A baker is hoping to create a commemorative dessert for Mary MacKillop's sainthood, to offer to pilgrims visiting the south-east of South Australia in October. Jason Van Leuven says he is working on a dessert he hopes it will be as popular as the Australian favourite, the pavlova.

"I want to come up with a commemorative dessert for Mary MacKillop - Gateaux Saint Mary MacKillop," he said.

From AFP:

Australia's first saint-to-be Mary MacKillop has been immortalised in a new pop song.

"Saint Mary MacKillop", a soulful ballad composed and performed by Australian singer-songwriter Gary Pinto, has been released on the online music store iTunes, ahead of her canonisation on October 17.

"It was an incredible song-writing experience because the words and melody just came so easily and quickly," said Pinto. "I knew then that my prayers had been answered."


The story of Mary MacKillop is to be brought to life on-stage in a musical extravaganza.

"MacKillop: The Musical," still in its auditioning phase, has been written by Melbourne composer Xavier Brouwer, who started the project 10 years ago.

Director Anthony McCarthy said Mary MacKillop’s life was an ideal subject matter for a staged musical. It will be staged in October at the Seymour Centre with a full orchestra in conjunction with Mary MacKillop’s October 17 canonisation.

COMMENT: Come on you English faithful! You've gone and allowed those Aussies and their mere female saint to steal a march from us and our more blessed male saint, John Henry Newman.

So what we need are your suggestions of suitable songs that could become anthems for our John Henry, as well as your ideas for a confectionary by which we can gastronomically celebrate his promotion.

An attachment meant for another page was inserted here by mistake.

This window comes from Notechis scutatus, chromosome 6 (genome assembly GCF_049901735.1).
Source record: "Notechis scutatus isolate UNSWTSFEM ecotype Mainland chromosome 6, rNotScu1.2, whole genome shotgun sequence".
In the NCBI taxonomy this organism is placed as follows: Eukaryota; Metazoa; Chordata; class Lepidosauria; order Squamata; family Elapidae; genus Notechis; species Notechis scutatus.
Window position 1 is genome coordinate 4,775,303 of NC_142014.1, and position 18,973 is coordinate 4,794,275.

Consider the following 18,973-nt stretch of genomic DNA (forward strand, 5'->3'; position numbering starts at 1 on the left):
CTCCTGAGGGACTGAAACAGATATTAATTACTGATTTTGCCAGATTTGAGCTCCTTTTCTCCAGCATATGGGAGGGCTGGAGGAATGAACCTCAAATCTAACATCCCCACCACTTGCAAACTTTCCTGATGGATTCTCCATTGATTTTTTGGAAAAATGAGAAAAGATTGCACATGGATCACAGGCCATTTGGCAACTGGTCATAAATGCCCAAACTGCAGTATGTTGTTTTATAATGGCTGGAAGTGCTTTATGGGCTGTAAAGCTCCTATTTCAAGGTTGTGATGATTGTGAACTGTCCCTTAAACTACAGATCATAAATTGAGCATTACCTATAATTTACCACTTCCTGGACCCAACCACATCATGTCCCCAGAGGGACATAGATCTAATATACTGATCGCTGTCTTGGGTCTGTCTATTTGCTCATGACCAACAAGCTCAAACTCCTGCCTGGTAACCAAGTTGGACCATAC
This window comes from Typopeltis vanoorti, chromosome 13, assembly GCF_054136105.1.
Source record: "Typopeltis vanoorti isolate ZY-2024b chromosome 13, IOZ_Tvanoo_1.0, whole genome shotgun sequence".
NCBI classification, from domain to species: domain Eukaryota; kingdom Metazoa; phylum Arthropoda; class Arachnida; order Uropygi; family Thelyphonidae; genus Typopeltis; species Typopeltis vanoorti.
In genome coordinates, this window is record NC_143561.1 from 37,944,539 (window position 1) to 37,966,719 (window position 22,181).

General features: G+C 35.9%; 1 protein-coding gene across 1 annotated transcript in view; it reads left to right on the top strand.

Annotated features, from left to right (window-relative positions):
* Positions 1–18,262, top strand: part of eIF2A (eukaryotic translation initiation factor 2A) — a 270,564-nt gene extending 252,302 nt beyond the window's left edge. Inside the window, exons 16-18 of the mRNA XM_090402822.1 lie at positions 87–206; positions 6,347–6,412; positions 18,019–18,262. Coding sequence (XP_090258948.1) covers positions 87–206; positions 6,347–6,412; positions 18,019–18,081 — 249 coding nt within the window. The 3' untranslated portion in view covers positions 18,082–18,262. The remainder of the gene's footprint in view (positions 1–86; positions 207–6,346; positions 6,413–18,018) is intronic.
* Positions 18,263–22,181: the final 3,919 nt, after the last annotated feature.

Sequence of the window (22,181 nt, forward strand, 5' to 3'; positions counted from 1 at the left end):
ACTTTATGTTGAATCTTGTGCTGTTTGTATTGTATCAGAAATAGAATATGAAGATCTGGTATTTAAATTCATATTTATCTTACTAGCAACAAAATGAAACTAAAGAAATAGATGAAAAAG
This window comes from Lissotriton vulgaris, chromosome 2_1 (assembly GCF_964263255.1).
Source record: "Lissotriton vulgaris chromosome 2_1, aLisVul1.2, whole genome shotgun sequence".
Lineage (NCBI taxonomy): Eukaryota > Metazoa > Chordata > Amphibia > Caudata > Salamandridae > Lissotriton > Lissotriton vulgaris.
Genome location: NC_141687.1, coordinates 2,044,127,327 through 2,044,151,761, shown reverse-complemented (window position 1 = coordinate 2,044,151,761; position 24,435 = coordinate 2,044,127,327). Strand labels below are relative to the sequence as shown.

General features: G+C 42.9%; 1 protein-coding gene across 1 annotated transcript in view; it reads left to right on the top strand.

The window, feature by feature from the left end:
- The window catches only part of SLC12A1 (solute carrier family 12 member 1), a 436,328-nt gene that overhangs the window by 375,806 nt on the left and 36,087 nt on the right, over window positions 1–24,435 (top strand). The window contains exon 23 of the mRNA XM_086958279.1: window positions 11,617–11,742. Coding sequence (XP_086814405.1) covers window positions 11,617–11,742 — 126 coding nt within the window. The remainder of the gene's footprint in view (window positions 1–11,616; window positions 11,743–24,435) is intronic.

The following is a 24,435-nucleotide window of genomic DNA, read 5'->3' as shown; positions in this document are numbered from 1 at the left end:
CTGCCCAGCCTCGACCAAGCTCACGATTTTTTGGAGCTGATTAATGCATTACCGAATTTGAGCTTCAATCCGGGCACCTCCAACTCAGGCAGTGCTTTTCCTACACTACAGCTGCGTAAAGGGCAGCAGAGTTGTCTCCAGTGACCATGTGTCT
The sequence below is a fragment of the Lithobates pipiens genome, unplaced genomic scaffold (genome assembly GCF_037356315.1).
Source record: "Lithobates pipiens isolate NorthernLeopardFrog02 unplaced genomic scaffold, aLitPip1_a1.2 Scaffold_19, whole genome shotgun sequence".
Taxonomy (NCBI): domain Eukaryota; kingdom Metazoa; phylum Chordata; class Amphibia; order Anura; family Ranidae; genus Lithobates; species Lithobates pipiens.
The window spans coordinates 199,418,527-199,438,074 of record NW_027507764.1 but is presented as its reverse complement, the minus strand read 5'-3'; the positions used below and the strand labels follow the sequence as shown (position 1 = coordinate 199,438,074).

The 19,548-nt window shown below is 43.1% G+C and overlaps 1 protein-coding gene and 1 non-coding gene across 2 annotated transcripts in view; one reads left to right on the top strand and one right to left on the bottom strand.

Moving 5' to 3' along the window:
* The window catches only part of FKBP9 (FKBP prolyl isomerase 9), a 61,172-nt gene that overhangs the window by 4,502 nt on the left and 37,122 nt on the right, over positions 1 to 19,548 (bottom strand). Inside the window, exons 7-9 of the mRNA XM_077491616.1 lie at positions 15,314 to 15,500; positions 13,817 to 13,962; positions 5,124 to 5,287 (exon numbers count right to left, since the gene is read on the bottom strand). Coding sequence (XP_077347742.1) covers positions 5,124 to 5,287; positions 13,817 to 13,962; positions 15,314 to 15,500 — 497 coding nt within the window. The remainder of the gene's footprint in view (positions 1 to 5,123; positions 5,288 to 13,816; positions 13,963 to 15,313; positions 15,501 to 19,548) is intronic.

Oh, and us English are not proud. We are quite happy for foreigners to offer their suggestions as well.



  1. Yes, but in common with most Australian schoolgirls Mary MacKillop could whup any Englishman anytime, so she’s ahead of Newman there. Also, unless I have missed something, the scoreboard on the miracles question is still 2-1. So, she deserves the cake and the hit musical. End of.

    As for sweets, Oxford Dumplings? Which I believe are rather tasty, especially with custard.

    (PS the musical is no doubt bloody awful and I’m not sure it would have been Mary’s sort of thing at all)

  2. This is a serious post requiring serious contributions. Therefore, comments on this thread are limited to those readers native to the northern hemisphere.

  3. He he he he he!!! But I’ve gone native, Mad Priest. It’s like I’ve said before, I’m mutating into an English person, it’s like The Fly, deepest darkest horror yet strangely enjoyable. I expect to find I can climb up walls unaided any day now.

    What about Spotted Dick.

  4. Doris Day singing “Once I had a secret love” ?

    I could lend the Pope a copy for the beatification ceremony – it’s on a 78rpm, the flip side of “The Deadwood Stage”.

  5. PS I guess the fact that I find that last dessert mentioned funny just because of its comedy name shows I’m not properly English just yet.

  6. It wasn’t funny because you implied John Henry didn’t take precautions.

    Actually, no – your own evil imagination supplied that one, Mad Priest. Your question inspired me to leaf through my book of Good Old-Fashioned Puddings, which I thoroughly recommend, and which is where I saw both of the desserts I have mentioned. BTW, the British do damned good puddings, in my opinion.

  7. Actually, no – your own evil imagination supplied that one, Mad Priest.

    Look! Are you Australian or not? Make your bloody mind up!

  8. I have a question (still leafing through my Old Fashioned Puddings book, as well as a chocolate desserts book which I have started perusing since Mimi wrote on WB about the choccy dessert she ate last night). Do any of you English gents out there recall a pud called Gypsy Tart? The author writes: “If you grew up in the 50s and 60s you will remember it with affection.” I have made it – it’s yummy. Also, there is a pudding in here called Granny’s Leg – anyone ever tried that? … Bachelor’s Pudding? The Duchess’s Pudding? Never tried Eton Mess, looks nice though.

    Geniuses with sweets, the Brits.

  9. Mad Priest, I can’t help but notice my last comment took a while to appear. Would I be right in assuming my happy little solitary ramble through the leafy, sun-dappled, gently winding lanes of the history of English puddings bored your tits off?? … I don’t know anyone else as obsessed with the subject as I am, so I don’t mind. You can tell me.